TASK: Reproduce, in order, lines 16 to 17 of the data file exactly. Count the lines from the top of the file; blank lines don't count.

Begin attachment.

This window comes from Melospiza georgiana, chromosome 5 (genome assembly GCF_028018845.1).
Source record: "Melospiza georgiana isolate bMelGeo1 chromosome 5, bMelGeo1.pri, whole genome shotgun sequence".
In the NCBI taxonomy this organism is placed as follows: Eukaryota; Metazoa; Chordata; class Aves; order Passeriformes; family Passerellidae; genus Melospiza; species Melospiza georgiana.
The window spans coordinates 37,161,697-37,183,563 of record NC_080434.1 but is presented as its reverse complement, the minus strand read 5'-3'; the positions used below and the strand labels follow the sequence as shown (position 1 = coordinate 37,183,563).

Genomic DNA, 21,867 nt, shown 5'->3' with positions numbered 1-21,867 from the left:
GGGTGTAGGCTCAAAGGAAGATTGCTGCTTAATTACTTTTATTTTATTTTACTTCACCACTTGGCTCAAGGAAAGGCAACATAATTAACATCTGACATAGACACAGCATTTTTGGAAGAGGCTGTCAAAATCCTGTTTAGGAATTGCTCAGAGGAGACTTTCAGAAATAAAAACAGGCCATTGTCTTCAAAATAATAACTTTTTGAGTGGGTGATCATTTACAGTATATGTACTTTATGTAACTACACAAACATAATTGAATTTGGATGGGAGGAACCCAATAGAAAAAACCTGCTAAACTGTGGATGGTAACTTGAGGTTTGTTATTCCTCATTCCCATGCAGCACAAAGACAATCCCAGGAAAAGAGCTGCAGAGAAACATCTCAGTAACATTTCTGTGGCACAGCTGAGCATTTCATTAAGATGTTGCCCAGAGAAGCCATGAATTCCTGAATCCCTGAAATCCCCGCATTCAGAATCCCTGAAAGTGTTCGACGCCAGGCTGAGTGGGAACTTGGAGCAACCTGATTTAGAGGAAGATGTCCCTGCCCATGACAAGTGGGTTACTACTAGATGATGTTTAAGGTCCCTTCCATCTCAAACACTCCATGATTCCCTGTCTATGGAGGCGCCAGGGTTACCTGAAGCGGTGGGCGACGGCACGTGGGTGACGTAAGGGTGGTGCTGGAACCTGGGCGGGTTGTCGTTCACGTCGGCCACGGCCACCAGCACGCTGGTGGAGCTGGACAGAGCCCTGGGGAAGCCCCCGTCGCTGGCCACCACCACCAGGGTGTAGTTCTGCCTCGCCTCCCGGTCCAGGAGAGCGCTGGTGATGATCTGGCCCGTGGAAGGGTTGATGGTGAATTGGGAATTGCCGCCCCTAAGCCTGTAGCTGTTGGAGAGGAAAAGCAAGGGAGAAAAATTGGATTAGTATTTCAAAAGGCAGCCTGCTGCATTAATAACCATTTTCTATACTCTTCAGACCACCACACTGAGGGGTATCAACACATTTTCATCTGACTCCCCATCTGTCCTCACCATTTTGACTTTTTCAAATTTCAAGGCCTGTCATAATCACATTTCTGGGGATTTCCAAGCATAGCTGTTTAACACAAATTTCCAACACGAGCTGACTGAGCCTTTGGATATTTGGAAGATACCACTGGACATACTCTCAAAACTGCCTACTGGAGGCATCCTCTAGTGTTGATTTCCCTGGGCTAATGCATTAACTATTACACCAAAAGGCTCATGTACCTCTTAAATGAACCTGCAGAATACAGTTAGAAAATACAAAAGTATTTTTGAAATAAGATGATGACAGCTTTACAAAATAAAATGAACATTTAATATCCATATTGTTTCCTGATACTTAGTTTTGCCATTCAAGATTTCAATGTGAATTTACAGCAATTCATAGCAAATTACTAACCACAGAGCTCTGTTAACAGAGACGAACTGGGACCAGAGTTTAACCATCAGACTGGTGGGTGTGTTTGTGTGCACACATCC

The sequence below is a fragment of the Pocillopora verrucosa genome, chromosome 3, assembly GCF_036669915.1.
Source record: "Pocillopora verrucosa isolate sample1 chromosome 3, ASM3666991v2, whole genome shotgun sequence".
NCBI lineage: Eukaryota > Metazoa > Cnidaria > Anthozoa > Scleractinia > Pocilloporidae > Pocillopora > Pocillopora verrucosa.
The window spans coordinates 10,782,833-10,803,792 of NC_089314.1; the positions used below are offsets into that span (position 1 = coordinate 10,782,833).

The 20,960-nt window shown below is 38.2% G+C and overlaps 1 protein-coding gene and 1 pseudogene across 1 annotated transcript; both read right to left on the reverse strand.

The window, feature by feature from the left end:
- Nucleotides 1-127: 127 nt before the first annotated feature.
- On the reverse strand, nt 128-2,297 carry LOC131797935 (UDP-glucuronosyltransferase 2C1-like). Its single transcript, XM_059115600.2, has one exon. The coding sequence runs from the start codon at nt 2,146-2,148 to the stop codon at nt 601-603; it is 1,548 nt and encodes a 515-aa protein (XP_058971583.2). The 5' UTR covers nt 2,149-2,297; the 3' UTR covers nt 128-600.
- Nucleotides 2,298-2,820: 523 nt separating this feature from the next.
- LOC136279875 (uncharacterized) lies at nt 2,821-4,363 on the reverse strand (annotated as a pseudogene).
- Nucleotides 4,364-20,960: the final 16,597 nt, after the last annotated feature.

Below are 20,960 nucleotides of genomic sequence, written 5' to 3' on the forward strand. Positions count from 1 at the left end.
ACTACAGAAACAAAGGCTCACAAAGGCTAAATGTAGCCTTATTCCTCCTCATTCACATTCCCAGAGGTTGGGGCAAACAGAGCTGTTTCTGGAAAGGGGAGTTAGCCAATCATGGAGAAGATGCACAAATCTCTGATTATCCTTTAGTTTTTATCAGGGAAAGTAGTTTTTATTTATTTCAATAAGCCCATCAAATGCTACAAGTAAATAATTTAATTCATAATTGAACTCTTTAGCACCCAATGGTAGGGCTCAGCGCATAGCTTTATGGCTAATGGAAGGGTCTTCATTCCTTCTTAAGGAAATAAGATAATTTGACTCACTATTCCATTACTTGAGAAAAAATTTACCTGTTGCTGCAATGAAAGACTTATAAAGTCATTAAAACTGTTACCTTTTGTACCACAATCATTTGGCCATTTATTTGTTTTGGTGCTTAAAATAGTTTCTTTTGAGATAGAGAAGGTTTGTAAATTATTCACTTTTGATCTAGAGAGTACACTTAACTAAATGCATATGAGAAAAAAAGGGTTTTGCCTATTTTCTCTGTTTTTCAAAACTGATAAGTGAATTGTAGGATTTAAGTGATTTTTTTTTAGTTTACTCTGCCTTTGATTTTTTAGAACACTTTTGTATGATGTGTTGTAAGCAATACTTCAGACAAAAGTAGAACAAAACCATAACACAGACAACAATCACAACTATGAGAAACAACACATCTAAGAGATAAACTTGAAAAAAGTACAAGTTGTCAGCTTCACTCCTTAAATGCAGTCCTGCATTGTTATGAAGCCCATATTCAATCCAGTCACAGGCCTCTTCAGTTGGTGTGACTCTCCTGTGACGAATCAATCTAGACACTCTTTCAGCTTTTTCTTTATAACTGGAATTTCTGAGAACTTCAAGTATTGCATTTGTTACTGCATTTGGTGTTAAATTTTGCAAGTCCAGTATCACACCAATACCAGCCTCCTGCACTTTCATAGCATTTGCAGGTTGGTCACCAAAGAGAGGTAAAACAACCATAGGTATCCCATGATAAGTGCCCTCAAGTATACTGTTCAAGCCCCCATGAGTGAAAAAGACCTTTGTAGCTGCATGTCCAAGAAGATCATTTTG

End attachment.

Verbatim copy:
- LOC136279875 (uncharacterized) lies at nt 2,821-4,363 on the reverse strand (annotated as a pseudogene).
- Nucleotides 4,364-20,960: the final 16,597 nt, after the last annotated feature.